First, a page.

Actress Selenis Leyva opens up about the life lessons she has learned from her sister Marizol.

By Lena Hansen
October 15, 2019

Selenis Leyva will make her debut as an author next year with the memoir My Sister: How One Sibling's Transition Changed Us Both, co-written with her transgender sister, Marizol. The Cuban actress of Dominican descent, 47, talked to People CHICA about the many ways Marizol has inspired her. “My sister is very special. Marizol is very joyful, she loves music. She is a fan of Romeo Santos. She is beautiful, she loves makeup, doing her hair,” she says about Marizol, 29. “She is also a great cook and the plan for the future is for her to do a cooking segment on a TV show or publish her own book of recipes. She has an awesome sazón. I'm going to get in trouble for saying this, but it's better than my mom's!” the Orange Is the New Black actress jokes about Marizol's magic touch in the kitchen.

Leyva, who also stars in the upcoming series Diary of a Female President, says she and Marizol decided to write this book to shed some real light on what it means to be trans. “I found that if you don't fit a certain mold, this type of look that has been presented in the mainstream because of some of the trans people in the limelight, then does that mean that you're not accepted if you don't fit that?” she reflects. “I felt that there has to be a way for me to tell the story about my sister that people can relate to.”

In the book, coming out in March 2020, Leyva admits she still worries about Marizol's safety today. “She is still my baby sister. She is still someone who needs guidance and lots of love, and every day is a struggle for her,” she reveals. “As much as we have all started talking about this and there is so much advocacy for trans people, there is also a very high death rate and violence against trans people, especially women of color. It's still a daily struggle. I can't say that I don't have fear for her safety or her life. Unfortunately I still have fear, I don't like her going out of the house late at night. The world is still not as accepting as it should be.”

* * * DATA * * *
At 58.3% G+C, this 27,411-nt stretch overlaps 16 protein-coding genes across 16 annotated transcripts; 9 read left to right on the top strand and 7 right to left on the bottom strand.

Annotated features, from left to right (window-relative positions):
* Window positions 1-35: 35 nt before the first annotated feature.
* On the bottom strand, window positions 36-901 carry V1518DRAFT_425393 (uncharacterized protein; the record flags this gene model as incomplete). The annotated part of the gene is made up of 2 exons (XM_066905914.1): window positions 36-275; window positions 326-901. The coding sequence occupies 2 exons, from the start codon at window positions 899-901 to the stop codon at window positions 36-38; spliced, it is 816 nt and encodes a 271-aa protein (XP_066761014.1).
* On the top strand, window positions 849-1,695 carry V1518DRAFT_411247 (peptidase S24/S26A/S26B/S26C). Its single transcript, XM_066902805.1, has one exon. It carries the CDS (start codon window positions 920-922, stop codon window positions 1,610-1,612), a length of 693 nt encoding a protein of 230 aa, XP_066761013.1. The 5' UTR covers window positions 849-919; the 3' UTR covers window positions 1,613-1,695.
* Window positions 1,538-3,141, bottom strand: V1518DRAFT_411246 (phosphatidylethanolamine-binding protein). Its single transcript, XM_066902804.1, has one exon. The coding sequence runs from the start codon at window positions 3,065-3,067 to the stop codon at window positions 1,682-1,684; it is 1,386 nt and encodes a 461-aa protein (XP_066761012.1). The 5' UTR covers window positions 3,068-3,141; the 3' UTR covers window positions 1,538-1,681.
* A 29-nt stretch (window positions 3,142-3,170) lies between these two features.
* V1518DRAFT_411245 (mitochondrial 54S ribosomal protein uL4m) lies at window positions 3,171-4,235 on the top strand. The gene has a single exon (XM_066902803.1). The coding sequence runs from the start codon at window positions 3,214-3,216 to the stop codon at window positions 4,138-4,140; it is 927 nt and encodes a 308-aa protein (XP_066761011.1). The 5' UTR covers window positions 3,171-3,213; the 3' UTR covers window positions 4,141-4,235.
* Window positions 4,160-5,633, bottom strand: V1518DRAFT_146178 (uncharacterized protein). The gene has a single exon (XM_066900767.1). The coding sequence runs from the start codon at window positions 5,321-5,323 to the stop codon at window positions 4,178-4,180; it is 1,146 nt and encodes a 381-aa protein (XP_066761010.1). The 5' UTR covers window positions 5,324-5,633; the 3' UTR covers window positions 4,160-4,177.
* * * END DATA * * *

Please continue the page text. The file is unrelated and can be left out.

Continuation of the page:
The actress feels blessed to have Marizol as a sister. “There were many times where I feared for her life. There is a certain event that took place that I realized, ‘I'm going to lose her, I know that one day I'll get that phone call.' That's very real,” she says. “A lot of our LGBTQ brothers and sisters take their lives because it becomes overwhelming. Can you imagine if you have all this weight on you and you have no one to turn to? No one to say ‘I love you,' no one to hug you or to say, ‘I'm here for you?'”

Selenis was always an ally for Marizol, guiding the rest of the family to also accept and love her unconditionally. “This is not a choice — nobody chooses to live a difficult life. People don't say, ‘I want to be gay because I want difficulty in my life. I want people to stare at me in the streets, I want to have difficulty getting a job, for my family to shun me.' These are not choices — people are born this way,” she emphasizes.

The Cuban Dominican star admires Marizol's strength. “Marizol is a survivor. She is so strong. She is so brave because she is really putting herself out there in this book and being so honest, and I just hope that people are not going to judge her as much as they are going to empathize with her,” she says. “I hope this book makes people realize that's its OK to be honest, to show your flaws, to say, ‘I don't understand' or ‘I disagree.' What is not OK is to disrespect, to shame and to be harmful for people who are outside of what is considered to be the norm.”

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